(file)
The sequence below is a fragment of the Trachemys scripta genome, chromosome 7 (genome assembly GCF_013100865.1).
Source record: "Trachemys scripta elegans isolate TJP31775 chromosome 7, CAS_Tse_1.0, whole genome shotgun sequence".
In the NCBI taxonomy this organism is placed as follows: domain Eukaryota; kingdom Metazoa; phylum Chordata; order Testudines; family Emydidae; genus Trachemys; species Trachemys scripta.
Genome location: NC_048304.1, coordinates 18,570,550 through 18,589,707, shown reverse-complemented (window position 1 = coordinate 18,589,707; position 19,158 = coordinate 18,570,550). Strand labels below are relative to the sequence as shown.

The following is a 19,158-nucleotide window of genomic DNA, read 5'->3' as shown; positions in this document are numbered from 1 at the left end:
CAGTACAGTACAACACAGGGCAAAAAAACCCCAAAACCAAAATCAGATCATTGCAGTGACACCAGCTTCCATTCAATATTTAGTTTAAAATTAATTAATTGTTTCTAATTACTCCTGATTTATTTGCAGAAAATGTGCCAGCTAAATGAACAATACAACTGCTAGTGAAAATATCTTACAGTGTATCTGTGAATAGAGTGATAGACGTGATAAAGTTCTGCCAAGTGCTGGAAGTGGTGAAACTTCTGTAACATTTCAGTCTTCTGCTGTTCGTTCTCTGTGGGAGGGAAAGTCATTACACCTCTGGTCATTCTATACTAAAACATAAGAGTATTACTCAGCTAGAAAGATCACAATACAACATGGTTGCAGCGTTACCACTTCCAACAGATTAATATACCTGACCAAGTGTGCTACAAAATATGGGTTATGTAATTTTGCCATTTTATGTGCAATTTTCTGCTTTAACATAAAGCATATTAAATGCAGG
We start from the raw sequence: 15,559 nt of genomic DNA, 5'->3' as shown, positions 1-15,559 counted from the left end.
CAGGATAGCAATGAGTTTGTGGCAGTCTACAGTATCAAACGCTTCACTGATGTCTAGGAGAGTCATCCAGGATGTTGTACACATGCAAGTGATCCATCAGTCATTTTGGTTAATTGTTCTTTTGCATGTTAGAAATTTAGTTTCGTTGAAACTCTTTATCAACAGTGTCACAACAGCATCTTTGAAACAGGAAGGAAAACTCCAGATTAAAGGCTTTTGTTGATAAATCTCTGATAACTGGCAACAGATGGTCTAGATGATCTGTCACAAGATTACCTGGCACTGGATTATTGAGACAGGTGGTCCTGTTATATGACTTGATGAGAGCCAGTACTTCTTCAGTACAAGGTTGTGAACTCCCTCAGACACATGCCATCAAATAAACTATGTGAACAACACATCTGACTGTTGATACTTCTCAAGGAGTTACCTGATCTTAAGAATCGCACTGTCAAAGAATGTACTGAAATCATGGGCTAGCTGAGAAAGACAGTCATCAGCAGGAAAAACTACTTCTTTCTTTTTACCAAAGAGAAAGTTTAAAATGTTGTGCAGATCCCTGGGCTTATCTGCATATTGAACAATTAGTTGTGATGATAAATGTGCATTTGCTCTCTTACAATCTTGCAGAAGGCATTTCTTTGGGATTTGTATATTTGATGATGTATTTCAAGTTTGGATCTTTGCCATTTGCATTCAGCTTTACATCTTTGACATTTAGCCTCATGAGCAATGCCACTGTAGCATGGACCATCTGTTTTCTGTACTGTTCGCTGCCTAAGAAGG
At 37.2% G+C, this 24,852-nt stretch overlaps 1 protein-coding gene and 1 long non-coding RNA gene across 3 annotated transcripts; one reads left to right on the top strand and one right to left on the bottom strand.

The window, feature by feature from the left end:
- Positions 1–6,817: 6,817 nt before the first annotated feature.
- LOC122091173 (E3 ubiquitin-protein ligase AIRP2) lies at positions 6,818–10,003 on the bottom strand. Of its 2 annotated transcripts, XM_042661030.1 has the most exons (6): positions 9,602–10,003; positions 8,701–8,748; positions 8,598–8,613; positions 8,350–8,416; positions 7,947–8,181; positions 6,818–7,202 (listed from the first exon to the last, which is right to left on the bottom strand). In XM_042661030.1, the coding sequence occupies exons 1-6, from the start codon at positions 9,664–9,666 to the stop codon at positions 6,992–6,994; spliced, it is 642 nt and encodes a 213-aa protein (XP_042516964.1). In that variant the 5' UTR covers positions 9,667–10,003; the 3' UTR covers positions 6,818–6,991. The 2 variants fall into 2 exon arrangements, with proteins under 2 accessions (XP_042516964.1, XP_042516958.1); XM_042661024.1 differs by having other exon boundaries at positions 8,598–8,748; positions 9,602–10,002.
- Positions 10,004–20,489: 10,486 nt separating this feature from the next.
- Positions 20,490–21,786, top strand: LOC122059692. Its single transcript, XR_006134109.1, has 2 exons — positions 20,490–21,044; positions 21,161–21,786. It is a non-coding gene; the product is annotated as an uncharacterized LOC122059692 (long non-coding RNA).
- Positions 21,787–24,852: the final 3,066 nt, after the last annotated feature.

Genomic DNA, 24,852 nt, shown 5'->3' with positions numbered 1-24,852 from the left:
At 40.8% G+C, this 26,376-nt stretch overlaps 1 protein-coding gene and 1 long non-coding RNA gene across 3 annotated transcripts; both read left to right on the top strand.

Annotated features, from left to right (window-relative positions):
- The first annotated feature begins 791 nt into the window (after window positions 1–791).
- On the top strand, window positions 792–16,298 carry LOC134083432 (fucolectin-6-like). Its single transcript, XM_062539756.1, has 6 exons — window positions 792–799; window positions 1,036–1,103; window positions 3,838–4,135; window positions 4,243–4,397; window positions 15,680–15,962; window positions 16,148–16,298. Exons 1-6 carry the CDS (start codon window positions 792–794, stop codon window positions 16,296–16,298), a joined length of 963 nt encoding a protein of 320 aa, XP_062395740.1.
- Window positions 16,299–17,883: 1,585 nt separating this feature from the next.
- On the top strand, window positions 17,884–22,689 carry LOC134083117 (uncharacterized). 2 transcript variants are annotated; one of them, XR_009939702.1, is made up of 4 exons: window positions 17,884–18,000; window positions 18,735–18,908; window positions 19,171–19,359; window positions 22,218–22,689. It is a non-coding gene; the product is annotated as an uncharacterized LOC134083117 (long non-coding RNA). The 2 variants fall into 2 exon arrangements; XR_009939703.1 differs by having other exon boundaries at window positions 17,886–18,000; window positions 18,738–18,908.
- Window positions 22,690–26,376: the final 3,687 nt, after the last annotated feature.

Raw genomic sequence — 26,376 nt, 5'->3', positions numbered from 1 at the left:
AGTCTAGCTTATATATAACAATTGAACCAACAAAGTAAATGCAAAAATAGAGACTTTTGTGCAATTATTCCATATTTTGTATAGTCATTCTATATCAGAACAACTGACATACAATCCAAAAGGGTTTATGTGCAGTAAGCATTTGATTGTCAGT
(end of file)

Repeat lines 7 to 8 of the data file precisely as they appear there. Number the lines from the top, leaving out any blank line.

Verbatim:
We start from the raw sequence: 15,559 nt of genomic DNA, 5'->3' as shown, positions 1-15,559 counted from the left end.
CAGGATAGCAATGAGTTTGTGGCAGTCTACAGTATCAAACGCTTCACTGATGTCTAGGAGAGTCATCCAGGATGTTGTACACATGCAAGTGATCCATCAGTCATTTTGGTTAATTGTTCTTTTGCATGTTAGAAATTTAGTTTCGTTGAAACTCTTTATCAACAGTGTCACAACAGCATCTTTGAAACAGGAAGGAAAACTCCAGATTAAAGGCTTTTGTTGATAAATCTCTGATAACTGGCAACAGATGGTCTAGATGATCTGTCACAAGATTACCTGGCACTGGATTATTGAGACAGGTGGTCCTGTTATATGACTTGATGAGAGCCAGTACTTCTTCAGTACAAGGTTGTGAACTCCCTCAGACACATGCCATCAAATAAACTATGTGAACAACACATCTGACTGTTGATACTTCTCAAGGAGTTACCTGATCTTAAGAATCGCACTGTCAAAGAATGTACTGAAATCATGGGCTAGCTGAGAAAGACAGTCATCAGCAGGAAAAACTACTTCTTTCTTTTTACCAAAGAGAAAGTTTAAAATGTTGTGCAGATCCCTGGGCTTATCTGCATATTGAACAATTAGTTGTGATGATAAATGTGCATTTGCTCTCTTACAATCTTGCAGAAGGCATTTCTTTGGGATTTGTATATTTGATGATGTATTTCAAGTTTGGATCTTTGCCATTTGCATTCAGCTTTACATCTTTGACATTTAGCCTCATGAGCAATGCCACTGTAGCATGGACCATCTGTTTTCTGTACTGTTCGCTGCCTAAGAAGG